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Human Rights as Born in Europe and Its Fate in China: a Historical/Structural Analysis

Liu, Jingli (2008)
Department of Law
Abstract
Human rights have their roots in citizen's rights. The development of citizen's rights has been centring on property rights. Property rights own its root to Rome. Private property rights are crucial elements in the Roman law, but were less recognized in the Middle Ages. Then it revives in the medieval cities. This thesis explores the development of property rights in Europe with the transformation of agricultural economy to commercial economy as the background, concluding that citizen's rights are products of a commercial economy. The expansion of commercial economy to the world is the essence of colonization, particularly in its British version. Conflicts over colonization are among the causes of the two World Wars and the establishment... (More)
Human rights have their roots in citizen's rights. The development of citizen's rights has been centring on property rights. Property rights own its root to Rome. Private property rights are crucial elements in the Roman law, but were less recognized in the Middle Ages. Then it revives in the medieval cities. This thesis explores the development of property rights in Europe with the transformation of agricultural economy to commercial economy as the background, concluding that citizen's rights are products of a commercial economy. The expansion of commercial economy to the world is the essence of colonization, particularly in its British version. Conflicts over colonization are among the causes of the two World Wars and the establishment of the United Nations, which in turn ushered an age of human rights. The thesis then explores China's failed attempt to transform agricultural economy to commercial economy in a very broad historical context, which ultimately resulted in the emergence of a totalitarian regime in 1949. However, a totalitarian regime can be friendly to some human rights, as illuminated by the substantive poverty reduction during the last three decades' economic growth. Unfortunately, economic growth alone is not enough to liberalize China, which is made clear by analysing China's state report to the Committee of Economic, Social and Cultural Rights, and the Committee's Concluding Observations of said state report. Finally, the thesis draws the conclusion that transformation of land regime is the key for China's full realization of human rights. (Less)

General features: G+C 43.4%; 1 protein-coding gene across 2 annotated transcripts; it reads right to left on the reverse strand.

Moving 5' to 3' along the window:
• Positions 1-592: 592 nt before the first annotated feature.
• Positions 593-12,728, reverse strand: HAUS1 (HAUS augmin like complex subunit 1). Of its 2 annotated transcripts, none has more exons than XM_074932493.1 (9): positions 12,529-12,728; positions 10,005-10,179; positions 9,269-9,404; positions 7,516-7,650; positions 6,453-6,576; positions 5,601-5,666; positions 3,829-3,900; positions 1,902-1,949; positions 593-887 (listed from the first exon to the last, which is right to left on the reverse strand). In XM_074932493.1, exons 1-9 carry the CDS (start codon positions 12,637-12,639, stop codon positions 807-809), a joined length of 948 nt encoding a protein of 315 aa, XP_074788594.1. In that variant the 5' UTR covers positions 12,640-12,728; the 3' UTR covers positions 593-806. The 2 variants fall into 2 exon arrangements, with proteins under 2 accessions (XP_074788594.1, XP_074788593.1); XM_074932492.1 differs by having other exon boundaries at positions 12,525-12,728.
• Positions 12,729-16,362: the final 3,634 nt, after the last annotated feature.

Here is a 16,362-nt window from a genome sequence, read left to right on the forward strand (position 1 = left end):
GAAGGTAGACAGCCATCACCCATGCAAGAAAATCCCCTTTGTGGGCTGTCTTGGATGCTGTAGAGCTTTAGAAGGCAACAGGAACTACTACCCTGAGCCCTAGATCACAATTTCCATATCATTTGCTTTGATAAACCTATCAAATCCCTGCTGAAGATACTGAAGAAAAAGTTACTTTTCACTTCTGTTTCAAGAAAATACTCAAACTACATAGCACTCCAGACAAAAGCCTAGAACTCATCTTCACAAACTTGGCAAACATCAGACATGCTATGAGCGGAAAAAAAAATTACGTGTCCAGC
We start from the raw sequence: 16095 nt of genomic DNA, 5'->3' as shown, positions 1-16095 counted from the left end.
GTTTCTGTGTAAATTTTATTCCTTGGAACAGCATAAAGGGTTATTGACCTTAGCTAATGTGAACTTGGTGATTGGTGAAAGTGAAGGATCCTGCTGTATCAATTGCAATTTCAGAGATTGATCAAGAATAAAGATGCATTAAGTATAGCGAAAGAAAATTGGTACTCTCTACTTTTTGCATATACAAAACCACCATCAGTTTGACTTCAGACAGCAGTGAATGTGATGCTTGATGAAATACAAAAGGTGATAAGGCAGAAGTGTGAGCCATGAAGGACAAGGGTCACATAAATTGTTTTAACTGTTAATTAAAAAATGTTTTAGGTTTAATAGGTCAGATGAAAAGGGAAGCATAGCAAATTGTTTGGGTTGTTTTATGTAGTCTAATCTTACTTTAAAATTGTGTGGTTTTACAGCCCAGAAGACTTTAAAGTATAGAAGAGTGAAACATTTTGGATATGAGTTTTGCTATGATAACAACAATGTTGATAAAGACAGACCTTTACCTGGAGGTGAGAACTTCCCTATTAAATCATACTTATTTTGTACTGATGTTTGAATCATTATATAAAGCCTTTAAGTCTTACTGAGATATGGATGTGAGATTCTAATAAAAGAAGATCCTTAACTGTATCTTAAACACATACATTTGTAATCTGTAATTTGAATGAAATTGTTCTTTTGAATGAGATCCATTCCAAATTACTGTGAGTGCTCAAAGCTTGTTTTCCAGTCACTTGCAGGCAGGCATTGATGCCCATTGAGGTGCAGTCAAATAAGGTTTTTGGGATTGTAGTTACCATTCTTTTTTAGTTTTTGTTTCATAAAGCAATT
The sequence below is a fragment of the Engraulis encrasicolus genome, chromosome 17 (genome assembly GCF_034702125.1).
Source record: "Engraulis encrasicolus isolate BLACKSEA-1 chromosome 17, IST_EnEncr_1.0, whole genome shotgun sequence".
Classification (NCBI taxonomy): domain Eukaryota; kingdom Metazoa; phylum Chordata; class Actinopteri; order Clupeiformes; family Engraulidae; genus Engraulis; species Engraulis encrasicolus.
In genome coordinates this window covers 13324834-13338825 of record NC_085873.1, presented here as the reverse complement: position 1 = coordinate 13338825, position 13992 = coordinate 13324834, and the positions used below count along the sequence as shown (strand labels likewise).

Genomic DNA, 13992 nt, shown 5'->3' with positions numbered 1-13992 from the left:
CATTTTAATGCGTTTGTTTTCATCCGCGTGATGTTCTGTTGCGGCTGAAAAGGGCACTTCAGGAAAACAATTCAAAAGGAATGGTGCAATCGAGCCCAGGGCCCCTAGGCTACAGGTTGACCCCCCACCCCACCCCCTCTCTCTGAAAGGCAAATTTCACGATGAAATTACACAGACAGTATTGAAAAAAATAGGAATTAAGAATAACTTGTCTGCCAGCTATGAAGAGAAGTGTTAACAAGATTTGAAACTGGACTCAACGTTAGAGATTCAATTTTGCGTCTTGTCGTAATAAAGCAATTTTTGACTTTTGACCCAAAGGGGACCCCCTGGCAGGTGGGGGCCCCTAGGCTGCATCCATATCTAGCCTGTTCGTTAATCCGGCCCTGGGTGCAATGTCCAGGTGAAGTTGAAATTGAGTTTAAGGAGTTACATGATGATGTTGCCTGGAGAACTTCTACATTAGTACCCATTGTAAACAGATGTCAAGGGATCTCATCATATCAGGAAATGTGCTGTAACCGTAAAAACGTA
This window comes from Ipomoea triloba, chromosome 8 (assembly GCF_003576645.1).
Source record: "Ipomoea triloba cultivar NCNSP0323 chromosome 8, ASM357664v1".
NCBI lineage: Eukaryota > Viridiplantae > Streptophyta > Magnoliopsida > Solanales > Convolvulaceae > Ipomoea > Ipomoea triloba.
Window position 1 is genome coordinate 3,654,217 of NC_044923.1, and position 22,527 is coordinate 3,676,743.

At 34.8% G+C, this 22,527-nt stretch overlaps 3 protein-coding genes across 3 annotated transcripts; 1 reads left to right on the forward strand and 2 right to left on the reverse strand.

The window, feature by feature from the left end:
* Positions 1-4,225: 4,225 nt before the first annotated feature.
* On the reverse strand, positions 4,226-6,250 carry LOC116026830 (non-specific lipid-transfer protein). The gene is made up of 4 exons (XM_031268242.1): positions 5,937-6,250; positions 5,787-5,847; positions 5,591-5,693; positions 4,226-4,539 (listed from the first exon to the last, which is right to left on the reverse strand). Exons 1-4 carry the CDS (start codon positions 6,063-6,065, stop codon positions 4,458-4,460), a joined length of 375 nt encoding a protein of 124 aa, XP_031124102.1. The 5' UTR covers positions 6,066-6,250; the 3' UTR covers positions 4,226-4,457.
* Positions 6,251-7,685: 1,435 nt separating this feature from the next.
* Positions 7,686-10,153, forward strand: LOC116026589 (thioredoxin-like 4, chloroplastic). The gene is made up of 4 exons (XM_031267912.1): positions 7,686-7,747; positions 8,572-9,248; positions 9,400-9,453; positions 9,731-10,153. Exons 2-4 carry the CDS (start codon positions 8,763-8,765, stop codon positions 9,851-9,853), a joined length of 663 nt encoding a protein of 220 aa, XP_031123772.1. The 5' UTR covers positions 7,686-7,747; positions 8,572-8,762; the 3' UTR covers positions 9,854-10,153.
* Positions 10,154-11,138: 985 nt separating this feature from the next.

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author
Liu, Jingli
supervisor
organization
year
type
H1 - Master's Degree (One Year)
subject
keywords
International Human Rights Law
language
English
id
1555255
date added to LUP
2010-03-08 15:23:09
date last changed
2010-03-08 15:23:09
@misc{1555255,
  abstract     = {Human rights have their roots in citizen's rights. The development of citizen's rights has been centring on property rights. Property rights own its root to Rome. Private property rights are crucial elements in the Roman law, but were less recognized in the Middle Ages. Then it revives in the medieval cities. This thesis explores the development of property rights in Europe with the transformation of agricultural economy to commercial economy as the background, concluding that citizen's rights are products of a commercial economy. The expansion of commercial economy to the world is the essence of colonization, particularly in its British version. Conflicts over colonization are among the causes of the two World Wars and the establishment of the United Nations, which in turn ushered an age of human rights. The thesis then explores China's failed attempt to transform agricultural economy to commercial economy in a very broad historical context, which ultimately resulted in the emergence of a totalitarian regime in 1949. However, a totalitarian regime can be friendly to some human rights, as illuminated by the substantive poverty reduction during the last three decades' economic growth. Unfortunately, economic growth alone is not enough to liberalize China, which is made clear by analysing China's state report to the Committee of Economic, Social and Cultural Rights, and the Committee's Concluding Observations of said state report. Finally, the thesis draws the conclusion that transformation of land regime is the key for China's full realization of human rights.},
  author       = {Liu, Jingli},
  keyword      = {International Human Rights Law},
  language     = {eng},
  note         = {Student Paper},
  title        = {Human Rights as Born in Europe and Its Fate in China: a Historical/Structural Analysis},
  year         = {2008},
}